1. as a term of address.
(a) [late 16C+] used emphatically in direct address [Gold, A Jazz Lexicon (1964), and Major, Juba to Jive: A Dict. of Afro-American Slang (1994), suggest that the term was adopted by US blacks to counter the common white use of ‘boy’ when addressing blacks: note McCall, Makes Me Wanna Holler (1994): ‘More fights started over one person calling another ‘boy’ than over anything else. To counter that indignity, we addressed each other respectfully as ‘man’, even though we were not adults’].
(b) [20C+] used in direct address, without emphasis, usu. to acknowledge a shared social or cultural identity (later usage sometimes includes women, children and animals).
2. as a piece of money [the picture, usu. of a male monarch, that was engraved on most coins + iron man, a term for various units of currency].
(a) [early 19C] the head of a coin.
(b) [1910s–60s] (US) $1.
3. [mid-19C+] (US, also old man, son) the penis.
4. (orig. US) constr. with the.
(a) [1910s+] the holder of institutional authority, whether an individual, e.g. a prison warden, a senior military officer, or in sing. or pl., a group, e.g. policemen, prison officers.
(b) [1920s+] the holder of power, in a non-institutional context; anyone deemed exceptional in ability; thus (US black) you the man, a phr. implying one’s acceptance of another person’s superiority.
(c) [1930s+] (US, also the Man above, the big man) God.
(d) [1940s+] (orig. US) a (major) drug dealer.
(e) [1940s+] (US black) the white ruling class.
(f) [1950s+] a crime boss, esp. when he masquerades as a respectable businessman.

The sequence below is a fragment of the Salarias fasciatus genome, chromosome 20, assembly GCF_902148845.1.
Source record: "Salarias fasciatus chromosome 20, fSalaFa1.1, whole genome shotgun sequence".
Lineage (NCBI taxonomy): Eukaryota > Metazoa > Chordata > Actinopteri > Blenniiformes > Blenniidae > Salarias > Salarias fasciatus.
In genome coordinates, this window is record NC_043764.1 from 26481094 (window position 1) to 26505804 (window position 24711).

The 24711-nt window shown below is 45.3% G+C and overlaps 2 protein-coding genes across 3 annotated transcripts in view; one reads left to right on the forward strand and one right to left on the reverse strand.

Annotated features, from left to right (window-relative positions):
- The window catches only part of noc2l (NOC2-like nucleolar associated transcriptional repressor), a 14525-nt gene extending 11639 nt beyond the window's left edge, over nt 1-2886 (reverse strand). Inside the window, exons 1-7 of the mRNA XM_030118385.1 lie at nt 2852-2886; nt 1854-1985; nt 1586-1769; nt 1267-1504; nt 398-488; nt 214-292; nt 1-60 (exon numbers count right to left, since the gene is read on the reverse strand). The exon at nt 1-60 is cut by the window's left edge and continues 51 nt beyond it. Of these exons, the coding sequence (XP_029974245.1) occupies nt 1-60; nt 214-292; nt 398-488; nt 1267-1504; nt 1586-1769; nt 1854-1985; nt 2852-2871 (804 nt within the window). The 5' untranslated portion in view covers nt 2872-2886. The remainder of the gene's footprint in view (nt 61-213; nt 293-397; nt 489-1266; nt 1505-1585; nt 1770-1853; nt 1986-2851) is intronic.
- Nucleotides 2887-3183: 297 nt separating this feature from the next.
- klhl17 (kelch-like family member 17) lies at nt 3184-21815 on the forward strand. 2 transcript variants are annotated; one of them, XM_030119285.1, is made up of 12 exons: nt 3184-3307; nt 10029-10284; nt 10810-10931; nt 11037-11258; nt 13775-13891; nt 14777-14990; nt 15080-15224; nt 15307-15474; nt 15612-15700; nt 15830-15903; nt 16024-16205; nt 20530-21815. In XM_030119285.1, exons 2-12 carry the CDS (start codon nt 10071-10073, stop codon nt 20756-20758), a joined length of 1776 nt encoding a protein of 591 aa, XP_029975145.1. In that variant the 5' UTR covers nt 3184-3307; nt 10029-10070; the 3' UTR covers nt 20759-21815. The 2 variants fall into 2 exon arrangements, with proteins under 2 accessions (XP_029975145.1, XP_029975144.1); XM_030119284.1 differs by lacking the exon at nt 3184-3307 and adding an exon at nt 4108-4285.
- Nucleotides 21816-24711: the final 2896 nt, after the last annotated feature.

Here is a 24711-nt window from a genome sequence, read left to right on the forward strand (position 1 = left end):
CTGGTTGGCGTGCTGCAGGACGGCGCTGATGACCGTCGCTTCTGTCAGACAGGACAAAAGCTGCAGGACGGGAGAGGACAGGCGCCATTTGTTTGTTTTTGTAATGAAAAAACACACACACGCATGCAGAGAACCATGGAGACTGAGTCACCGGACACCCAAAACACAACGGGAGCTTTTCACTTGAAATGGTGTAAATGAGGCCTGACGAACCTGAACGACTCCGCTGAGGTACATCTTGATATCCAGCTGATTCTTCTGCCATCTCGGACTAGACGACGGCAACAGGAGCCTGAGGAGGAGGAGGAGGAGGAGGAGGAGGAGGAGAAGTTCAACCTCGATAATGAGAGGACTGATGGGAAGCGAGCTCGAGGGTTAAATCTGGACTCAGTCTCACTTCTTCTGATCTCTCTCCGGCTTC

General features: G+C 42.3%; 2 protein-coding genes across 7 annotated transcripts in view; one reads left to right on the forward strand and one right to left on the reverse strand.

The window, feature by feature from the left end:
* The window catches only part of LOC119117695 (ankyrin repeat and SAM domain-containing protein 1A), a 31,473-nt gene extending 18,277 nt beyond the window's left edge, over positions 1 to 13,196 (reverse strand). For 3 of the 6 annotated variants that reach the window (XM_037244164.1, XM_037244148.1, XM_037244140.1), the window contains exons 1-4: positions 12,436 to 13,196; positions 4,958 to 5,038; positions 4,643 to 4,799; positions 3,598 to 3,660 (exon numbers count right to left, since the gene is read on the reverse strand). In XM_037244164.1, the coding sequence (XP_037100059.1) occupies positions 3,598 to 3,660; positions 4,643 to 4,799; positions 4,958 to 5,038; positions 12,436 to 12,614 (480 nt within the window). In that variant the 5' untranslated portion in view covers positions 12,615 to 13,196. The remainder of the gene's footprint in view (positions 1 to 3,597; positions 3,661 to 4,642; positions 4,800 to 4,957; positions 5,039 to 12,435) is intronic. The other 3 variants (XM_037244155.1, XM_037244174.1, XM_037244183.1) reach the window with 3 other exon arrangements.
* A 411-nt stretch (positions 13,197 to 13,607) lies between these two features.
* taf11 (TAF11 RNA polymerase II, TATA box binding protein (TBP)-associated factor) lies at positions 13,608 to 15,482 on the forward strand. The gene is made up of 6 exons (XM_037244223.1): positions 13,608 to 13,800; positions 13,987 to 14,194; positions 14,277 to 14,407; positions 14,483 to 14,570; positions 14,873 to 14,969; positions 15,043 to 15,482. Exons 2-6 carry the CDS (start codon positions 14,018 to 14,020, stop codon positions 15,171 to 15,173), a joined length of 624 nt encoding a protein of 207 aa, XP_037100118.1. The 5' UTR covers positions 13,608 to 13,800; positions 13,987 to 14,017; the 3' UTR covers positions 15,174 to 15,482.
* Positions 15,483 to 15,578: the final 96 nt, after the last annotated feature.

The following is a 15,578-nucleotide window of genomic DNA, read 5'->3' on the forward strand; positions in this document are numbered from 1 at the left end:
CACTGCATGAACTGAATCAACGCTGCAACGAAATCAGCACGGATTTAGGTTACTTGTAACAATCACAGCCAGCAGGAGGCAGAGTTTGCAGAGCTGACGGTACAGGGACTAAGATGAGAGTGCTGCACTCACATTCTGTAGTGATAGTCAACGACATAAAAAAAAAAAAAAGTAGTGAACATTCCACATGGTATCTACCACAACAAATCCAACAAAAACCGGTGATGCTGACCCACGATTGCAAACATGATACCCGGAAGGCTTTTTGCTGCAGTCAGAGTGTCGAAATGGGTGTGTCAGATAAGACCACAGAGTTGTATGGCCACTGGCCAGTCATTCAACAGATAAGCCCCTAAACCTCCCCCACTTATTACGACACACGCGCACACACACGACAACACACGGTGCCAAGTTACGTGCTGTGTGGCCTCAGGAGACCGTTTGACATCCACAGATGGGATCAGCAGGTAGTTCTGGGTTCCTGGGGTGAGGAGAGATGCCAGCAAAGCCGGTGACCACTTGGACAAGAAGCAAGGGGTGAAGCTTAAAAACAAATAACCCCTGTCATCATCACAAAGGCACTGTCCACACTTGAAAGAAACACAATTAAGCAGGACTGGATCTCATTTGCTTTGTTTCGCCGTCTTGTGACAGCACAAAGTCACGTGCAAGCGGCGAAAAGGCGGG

(g) [1950s+] (US black) the US Government.
(h) [1990s+] an exemplary person.
5. [1930s–40s] (US black) a pint bottle of liquor [Scot. halfman, half a bottle of spirits; thus half-man n.].
6. [1950s+] as a quasi-suffix, a fan, an enthusiast; e.g. leg man n. (2)
[1960s] half a dollar.
[1970s] (US black) to go to work.
SE in slang uses
[mid-19C] a coffin.
[1920s–50s] (US) a labour recruiter, an employment agency.
[1950s] (W.I.) a very large dumpling.
[1970s+] (US black) the penis.
see paste n.1
[1920s] (US tramp) a grave digger.
[19C] the penis.
[early 18C–mid-19C] the penis.
see separate entry.
[20C+] (W.I.) of a woman, to surrender oneself to male advances.
[late 19C; 1970s–80s] (US black) a person in trouble.
[1970s–80s] (UK black) a person.
[20C+] (W.I.) a phr. used to issue a definite challenge to fight, with the implication of finding out who is the ‘better man’.
[1930s] (US, Western) a killing.
[1990s+] (Aus.) a shark.
see boys in blue n.
[1930s–50s] (US black) a postman.
see little man (in the boat) n.
see separate entry.
[20C+] (W.I.) a woman’s lover on whom she relies for various favours.
see gentleman of the road under gentleman of... n.
[late 17C–early 19C] a debauchee, a libertine.
[late 19C] a professional thief, usu. a pickpocket.
[18C–19C] the Fleet prison, London.
[1970s] (US black) Manischewitz Wine.
1. (Aus.) the source of all rumours; also as phr. don’t know — from the man outside Hoyt’s.
2. a beggar.
3. (Aus. Und.) the source of any stolen property that the police might find with a receiver.
[2000s] (US prison) a signal that a prison officer is approaching.
[1930s–40s] (US black) a policeman in a patrol car.
[1930s–60s] (US black) a policeman.
[1940s+] (US) a talkative fool – all talk and little or no action.
[1940s+] (Aus.) a miser.
[1940s] (US black) a judge.
see under balls n.
see under sure as... phr.